One saw the guy coming out of the store laden with stuff he'd taken. But the photographer who took the picture of the couple who "found" the items said that people were just picking up food etc. from the water as they floated out the door of a doorless store. Snopes.com now has a post dealing with this issue. Follow the links and read around a bit-- http://www.snopes.com/photos/katrina/looters.asp

IMHO it's rather ridiculous to jump to conclusions about this sort of thing. Would it hurt to give the photographers the benefit of the doubt and assume that, yes, they know more about the situation than we do? Why assume the reason for the different captions is racism or some other bad motive?

purple_kangaroo said...
This comment has been removed by a blog administrator.
purple_kangaroo said...

A lot of bloggers and others have made a very strong judgement and accusation against the press organizations and the photographers, which was completely without basis. I think that's sad--and wrong. I think that kind of judgement is the type talked about in the "judge not lest ye be judged" passages. Yes, we should call sin sin . . . but we'd better be very sure of the facts before we do.

You know that I have great respect for you in general, Mark. But I think this discussion of the two photos is one example of people getting carried away by baseless gossip and, frankly, sinning against innocent people by making these accusations publicly.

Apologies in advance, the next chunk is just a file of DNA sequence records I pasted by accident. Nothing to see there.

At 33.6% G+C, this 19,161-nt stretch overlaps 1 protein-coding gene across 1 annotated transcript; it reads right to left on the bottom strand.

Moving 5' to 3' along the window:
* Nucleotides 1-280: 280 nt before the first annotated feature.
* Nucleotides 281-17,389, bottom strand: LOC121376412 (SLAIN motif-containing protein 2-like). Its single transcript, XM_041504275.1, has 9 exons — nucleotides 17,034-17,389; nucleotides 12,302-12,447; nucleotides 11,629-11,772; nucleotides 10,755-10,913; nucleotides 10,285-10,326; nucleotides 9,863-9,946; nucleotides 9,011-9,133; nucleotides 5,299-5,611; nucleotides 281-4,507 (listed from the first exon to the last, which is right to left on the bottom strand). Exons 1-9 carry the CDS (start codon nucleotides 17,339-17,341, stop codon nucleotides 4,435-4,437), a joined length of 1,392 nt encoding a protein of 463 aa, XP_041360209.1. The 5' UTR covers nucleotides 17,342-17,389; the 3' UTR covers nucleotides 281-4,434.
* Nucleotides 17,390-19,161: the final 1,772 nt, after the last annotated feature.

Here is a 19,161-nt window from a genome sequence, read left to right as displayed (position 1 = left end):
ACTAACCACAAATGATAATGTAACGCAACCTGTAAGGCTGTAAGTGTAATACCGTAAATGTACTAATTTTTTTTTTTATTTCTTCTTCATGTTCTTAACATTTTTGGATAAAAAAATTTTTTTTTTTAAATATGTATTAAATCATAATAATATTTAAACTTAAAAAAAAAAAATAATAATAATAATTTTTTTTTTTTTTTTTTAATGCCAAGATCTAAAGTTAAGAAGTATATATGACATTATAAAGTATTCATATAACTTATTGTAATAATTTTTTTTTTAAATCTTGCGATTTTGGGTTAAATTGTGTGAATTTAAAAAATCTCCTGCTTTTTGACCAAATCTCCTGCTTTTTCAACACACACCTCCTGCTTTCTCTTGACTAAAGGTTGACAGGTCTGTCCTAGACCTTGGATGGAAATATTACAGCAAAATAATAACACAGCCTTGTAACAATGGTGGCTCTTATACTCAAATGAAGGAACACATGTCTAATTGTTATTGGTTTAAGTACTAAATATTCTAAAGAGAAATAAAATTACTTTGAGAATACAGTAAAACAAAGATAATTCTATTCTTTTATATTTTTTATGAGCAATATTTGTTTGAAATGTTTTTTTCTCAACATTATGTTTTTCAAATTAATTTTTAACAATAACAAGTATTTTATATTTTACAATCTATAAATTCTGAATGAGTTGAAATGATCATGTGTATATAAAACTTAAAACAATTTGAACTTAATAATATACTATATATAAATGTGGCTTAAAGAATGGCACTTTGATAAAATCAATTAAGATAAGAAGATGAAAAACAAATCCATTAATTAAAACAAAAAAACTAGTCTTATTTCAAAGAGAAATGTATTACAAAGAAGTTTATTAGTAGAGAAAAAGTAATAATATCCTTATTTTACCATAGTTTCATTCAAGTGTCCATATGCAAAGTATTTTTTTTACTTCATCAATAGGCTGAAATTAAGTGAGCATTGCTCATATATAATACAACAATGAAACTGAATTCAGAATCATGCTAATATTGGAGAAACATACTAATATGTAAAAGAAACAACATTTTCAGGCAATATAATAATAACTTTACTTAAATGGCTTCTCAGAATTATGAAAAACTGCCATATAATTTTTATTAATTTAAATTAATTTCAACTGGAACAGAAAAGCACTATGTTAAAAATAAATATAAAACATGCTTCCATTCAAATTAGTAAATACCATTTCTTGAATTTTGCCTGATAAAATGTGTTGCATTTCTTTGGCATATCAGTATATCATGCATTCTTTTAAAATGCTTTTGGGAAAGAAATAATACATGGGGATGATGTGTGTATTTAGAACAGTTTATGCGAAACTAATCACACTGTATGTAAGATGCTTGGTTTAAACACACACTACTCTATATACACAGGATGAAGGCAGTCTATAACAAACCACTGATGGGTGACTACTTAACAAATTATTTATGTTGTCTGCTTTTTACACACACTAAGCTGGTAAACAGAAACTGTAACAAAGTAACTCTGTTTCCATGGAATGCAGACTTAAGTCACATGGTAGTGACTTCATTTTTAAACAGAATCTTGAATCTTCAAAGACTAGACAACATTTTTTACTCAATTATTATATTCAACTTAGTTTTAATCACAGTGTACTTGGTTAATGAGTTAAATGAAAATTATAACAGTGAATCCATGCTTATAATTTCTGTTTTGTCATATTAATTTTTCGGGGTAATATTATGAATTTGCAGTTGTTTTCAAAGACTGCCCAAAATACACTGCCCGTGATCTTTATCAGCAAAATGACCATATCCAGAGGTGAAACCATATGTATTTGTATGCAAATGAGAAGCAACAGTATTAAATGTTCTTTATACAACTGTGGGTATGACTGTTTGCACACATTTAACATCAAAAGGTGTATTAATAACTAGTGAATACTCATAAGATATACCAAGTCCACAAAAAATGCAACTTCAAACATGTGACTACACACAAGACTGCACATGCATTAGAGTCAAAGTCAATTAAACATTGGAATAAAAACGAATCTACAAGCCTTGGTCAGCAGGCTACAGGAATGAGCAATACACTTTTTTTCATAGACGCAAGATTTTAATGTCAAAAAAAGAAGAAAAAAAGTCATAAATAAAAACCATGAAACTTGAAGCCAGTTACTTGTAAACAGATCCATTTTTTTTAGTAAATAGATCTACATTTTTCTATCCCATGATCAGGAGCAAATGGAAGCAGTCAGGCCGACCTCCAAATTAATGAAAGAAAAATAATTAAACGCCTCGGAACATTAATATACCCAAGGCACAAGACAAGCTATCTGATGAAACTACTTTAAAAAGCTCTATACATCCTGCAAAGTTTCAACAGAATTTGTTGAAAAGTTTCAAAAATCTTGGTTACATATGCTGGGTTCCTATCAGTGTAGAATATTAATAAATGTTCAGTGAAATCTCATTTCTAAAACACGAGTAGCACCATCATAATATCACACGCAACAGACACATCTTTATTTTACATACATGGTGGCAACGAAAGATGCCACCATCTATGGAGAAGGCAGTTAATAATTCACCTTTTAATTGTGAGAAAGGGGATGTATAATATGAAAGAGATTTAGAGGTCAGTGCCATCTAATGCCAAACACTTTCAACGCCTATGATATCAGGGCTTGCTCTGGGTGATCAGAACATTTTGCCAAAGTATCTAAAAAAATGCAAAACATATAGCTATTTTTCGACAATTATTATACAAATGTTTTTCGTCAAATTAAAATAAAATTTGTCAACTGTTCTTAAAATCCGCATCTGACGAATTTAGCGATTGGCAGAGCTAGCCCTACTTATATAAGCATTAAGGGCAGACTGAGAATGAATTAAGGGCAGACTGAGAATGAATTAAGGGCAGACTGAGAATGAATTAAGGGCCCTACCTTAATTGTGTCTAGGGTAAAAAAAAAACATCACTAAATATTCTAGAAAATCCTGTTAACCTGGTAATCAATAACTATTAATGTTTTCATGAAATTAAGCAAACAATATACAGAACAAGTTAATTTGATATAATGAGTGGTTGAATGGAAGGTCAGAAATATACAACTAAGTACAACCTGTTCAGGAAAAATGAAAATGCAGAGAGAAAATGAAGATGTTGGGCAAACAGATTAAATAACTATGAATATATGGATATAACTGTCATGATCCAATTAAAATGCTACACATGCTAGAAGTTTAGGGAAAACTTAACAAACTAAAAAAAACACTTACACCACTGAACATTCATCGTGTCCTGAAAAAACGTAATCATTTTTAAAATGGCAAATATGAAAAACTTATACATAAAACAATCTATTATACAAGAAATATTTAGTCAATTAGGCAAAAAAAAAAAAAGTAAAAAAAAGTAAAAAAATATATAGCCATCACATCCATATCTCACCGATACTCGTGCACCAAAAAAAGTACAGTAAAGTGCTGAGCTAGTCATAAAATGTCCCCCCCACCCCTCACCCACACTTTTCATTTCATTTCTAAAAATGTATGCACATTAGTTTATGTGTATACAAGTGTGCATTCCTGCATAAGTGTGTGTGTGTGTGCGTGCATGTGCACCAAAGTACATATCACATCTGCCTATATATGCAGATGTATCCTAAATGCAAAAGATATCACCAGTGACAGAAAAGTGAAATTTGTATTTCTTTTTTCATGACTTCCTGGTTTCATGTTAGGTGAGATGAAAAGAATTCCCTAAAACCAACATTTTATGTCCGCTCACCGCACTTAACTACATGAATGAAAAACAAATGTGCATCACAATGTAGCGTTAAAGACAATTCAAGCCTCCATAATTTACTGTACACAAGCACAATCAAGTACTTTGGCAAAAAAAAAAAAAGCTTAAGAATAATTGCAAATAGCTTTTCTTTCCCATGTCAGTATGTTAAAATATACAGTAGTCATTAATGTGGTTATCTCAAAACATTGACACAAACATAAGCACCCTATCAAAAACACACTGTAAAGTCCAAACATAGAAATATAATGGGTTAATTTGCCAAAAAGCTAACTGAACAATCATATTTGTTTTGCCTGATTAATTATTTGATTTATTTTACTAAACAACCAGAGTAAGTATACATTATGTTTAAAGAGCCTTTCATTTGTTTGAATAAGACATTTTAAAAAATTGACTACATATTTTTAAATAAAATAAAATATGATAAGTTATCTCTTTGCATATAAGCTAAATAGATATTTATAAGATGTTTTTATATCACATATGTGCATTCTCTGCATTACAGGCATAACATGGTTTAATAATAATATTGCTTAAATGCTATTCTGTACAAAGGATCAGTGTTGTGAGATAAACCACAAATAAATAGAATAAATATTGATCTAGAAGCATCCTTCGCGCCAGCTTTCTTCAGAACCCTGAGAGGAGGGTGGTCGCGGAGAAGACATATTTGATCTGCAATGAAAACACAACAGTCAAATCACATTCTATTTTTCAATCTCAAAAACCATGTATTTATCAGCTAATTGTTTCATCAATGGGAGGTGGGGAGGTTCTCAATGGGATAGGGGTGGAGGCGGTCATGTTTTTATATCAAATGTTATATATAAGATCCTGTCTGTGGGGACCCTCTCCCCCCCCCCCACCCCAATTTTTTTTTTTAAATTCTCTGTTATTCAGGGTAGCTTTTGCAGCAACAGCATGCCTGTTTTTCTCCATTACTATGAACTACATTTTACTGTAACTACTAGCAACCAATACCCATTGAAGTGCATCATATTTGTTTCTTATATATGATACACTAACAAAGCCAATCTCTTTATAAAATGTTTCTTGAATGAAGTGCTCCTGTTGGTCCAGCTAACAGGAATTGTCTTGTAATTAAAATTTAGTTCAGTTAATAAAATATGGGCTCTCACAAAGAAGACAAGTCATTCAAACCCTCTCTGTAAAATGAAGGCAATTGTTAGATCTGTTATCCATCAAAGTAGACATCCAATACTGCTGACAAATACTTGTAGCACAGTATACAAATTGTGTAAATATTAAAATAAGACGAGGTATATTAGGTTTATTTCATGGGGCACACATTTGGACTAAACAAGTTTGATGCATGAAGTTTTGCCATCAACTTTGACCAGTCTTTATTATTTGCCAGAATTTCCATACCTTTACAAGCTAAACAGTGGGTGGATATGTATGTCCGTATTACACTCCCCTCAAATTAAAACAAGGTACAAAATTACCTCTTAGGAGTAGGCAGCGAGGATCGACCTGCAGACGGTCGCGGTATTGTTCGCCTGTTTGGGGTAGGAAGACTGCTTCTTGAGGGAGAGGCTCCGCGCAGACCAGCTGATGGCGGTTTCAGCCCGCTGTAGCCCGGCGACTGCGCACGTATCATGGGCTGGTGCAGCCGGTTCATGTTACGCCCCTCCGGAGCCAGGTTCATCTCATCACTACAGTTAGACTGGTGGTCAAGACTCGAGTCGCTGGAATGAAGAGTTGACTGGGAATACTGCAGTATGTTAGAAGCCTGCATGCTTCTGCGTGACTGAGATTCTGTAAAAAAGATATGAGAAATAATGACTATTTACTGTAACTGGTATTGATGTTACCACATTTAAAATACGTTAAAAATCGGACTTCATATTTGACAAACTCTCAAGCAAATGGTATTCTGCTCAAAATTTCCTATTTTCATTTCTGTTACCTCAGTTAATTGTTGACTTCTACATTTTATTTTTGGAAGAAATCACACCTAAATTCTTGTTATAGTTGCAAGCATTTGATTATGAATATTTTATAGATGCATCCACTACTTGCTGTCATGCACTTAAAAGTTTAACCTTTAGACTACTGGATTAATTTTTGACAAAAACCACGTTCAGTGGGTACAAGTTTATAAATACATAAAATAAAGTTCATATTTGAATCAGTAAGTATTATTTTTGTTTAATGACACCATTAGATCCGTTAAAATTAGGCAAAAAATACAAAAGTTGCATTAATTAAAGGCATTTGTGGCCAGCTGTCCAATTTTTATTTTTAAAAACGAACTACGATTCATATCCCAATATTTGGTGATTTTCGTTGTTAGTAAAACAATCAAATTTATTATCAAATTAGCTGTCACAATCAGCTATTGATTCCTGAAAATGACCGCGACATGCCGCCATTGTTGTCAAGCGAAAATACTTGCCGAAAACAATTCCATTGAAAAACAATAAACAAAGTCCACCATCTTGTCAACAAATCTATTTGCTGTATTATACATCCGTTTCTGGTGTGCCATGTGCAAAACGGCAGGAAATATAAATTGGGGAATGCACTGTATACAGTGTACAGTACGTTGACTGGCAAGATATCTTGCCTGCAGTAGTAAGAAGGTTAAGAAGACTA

Who is going to apoligize to the photographers and the news organizations for plastering these false accusations of racism all over the internet?

Mark Daniels said...

Purple:
Thank you for your comments and especially, for couching them so graciously. I appreciate that!

In my response to Mark Congdon's comments above, I do acknowledge and apologize that I wasn't fair to the AP. I looked before I leapt and I regret that.

I do think that racism is endemic to our culture and in saying that, if I am pointing an accusatory finger, it lands on me as well.

But, as I tried to say, perhaps ineffectively, in the original post, I don't believe that racism lay behind what seemed like delays in response to Hurricane Katrina. It seems facile and unfair to even imply that. The unexpected breaching of levees, yes. Incompetence, maybe. Unclear lines of authority, probably. But I'm confident that racism had nothing to do with the delayed help arriving in New Orleans.

Thank you very much for caring enough to write. God bless you!

Mark

purple_kangaroo said...

Mark, you're right that racism is a sin and is all too common--not just in our culture, but worldwide. And I agree with you that racism, at least in the broad picture, had nothing to do with the response or lack thereof in NO. I agree with your general points.

It was just the use of that AP photo as an example of racism and calling it "offensive and telling" that I was objecting to.

I really feel sorry for the photographers Chris Graythen and Dave Martin, who are being singled out and being accused of racism all over the internet. They are real, individual people. They have names. They have feelings. And they don't appreciate being accused of being racist, just like I wouldn't in their situation.

But I guess I should stop complaining about it on your blog and write a post on my own. :)

Mark Daniels said...

Purple:
I was unaware of the photographers' identitites and certainly I wouldn't suggest that they were in any way responsible for the captions associated with their pictures.

Frankly, I think that you and I are in agreement on all of this stuff. I look forward to reading your blog post on this subject.

Mark

purple_kangaroo said...

I just finished my post about the photos/racism issue, Mark. I'd value your feedback if you have the time and the inclination.